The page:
By Sudarshan Varadhan and Mayank Bhardwaj
NEW DELHI (Reuters) - India's crucial monsoon rains are expected to be of an average amount in 2017, the weather office said on Tuesday, easing concerns over farm and economic growth in the world's leading producer of an array of agricultural goods.
The monsoon is the lifeblood for India's farm-dependent $2 trillion economy and nearly two thirds of India's 1.3 billion people depend on agriculture for a living.
Monsoon rains this year are expected to be 96 percent of the long-term average, K. J. Ramesh, director general of the state-run India Meteorological Department, told a news conference.
India's weather office defines average, or normal, rainfall as between 96 percent and 104 percent of a 50-year average of 89 cm for the entire four-month season beginning June.
The monsoon delivers about 70 percent of India's annual rainfall, critical for growing crops such as rice, sugar cane, corn, cotton and soybeans because nearly half of the country's farmland lacks irrigation.
"We expect normal climatological distribution of rains and we also expect the trend of higher agricultural production and economic growth to continue," Ramesh said.
Monsoon rains will arrive on the southern tip of Kerala state by around June 1 and retreat from the western state of Rajasthan by September, the department said.
India will have good distribution of rainfall this year, Ramesh said.
Plentiful rains can spur farm and economic growth and boost rural spending on gold, cars, motorcycles and refrigerators.
"The monsoon forecast is reassuring given all southern states in India are seeing a water crisis ... A good, well-distributed monsoon will keep food inflation risk on the lower side and give RBI the elbow room to ignite growth by keeping liquidity accommodative," said Rupa Rrege Nitsure, group chief economist at L&T Finance Holdings.
India could emerge unscathed from the El Nino weather pattern as it is expected to set in only during the latter part of the four-month monsoon season, Ramesh told Reuters last month.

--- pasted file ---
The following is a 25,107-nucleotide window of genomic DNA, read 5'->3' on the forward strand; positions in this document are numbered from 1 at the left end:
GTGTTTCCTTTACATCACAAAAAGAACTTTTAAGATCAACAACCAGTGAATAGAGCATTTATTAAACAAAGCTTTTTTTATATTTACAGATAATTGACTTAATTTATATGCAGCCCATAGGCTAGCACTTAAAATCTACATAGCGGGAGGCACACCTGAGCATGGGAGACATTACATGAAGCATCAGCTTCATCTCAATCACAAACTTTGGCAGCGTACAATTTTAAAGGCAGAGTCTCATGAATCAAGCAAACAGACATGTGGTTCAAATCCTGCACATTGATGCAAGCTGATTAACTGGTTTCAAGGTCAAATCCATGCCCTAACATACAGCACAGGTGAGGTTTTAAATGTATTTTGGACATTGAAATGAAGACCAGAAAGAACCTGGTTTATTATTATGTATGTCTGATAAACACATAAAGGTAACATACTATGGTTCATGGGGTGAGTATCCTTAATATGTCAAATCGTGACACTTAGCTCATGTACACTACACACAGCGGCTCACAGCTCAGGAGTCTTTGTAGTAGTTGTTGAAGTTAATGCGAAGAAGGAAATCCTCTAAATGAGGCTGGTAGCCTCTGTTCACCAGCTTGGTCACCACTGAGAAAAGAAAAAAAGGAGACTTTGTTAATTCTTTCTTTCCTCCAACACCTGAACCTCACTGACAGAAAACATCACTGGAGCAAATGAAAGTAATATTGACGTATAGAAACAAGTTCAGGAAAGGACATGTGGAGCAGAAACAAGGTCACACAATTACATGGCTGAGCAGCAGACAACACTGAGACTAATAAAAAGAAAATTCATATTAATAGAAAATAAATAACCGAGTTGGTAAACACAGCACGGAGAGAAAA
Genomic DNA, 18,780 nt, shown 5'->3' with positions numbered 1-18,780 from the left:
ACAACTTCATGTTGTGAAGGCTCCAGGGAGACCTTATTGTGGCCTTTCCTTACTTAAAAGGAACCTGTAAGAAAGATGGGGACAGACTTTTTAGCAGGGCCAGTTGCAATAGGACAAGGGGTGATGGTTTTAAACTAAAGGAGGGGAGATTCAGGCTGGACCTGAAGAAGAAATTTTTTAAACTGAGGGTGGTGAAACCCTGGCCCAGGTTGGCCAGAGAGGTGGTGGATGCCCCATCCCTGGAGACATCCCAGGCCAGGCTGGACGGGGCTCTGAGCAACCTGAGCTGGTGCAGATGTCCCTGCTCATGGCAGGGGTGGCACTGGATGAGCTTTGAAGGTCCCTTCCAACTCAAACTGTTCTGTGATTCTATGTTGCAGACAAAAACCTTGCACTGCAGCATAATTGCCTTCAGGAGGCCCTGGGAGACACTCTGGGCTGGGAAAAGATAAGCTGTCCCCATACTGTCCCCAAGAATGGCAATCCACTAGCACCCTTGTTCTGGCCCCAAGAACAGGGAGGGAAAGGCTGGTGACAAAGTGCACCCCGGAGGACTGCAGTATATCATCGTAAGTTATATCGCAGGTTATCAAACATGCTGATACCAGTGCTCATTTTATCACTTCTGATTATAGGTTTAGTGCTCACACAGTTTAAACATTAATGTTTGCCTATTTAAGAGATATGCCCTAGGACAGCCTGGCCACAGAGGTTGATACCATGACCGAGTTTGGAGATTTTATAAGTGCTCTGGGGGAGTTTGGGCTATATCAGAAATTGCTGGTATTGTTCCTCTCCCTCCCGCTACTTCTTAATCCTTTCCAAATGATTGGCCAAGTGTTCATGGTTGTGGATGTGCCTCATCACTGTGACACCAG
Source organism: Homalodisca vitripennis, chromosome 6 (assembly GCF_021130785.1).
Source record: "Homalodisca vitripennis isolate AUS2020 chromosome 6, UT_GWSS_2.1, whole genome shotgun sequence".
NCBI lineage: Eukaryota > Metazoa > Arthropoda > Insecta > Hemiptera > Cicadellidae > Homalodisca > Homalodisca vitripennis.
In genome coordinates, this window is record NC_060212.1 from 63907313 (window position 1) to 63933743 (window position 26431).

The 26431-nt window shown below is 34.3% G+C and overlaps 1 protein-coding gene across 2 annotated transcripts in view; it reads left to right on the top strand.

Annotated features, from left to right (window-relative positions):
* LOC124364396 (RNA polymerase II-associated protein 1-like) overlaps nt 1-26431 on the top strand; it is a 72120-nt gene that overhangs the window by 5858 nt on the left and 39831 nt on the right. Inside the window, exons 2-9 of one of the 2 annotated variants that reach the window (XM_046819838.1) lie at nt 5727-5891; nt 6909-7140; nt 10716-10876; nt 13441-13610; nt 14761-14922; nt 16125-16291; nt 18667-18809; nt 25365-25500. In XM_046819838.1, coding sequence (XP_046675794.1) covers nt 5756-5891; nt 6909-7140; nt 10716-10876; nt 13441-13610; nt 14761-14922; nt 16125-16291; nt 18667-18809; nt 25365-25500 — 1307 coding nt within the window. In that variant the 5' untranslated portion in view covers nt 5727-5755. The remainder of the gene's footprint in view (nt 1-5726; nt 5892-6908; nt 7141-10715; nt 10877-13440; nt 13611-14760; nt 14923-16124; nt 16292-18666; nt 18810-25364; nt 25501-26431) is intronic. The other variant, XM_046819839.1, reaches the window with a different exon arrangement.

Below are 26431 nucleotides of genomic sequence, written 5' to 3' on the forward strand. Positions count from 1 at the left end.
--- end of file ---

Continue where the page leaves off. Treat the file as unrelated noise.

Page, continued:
A U.S. government weather forecaster earlier this month said La Nina conditions had disappeared and projected the possibility of El Niño developing later this year.
Forecasters in Japan and Australia also see a 40-50 percent chance of the El Nino weather pattern developing later this year.
El Niño, a warming of ocean surface temperatures in the eastern and central Pacific that typically occurs every few years, faded in 2016 and was linked to crop damage, fires and flash floods.
Last year, despite forecasts of La Nina leading to heavy bursts of rains, India only received average monsoon rainfall, not surplus as previously expected.
Typically less damaging than El Niño, La Niña is characterised by unusually cold ocean temperatures in the equatorial Pacific Ocean and tends to occur unpredictably every two to seven years. Severe occurrences have been linked to floods and droughts.
India received average rains in 2016, after suffering two successive years of drought for only the fourth time in over a century, driving farmers to penury and some of them to suicide.
Despite last year's average rains, farmers in Karnataka and Tamil Nadu states in southern India and some parts of the western state of Maharashtra are still struggling with dry conditions due to patchy rains there.
(Reporting by Mayank Bhardwaj and Sudarshan Varadhan; Editing by Christian Schmollinger, Greg Mahlich)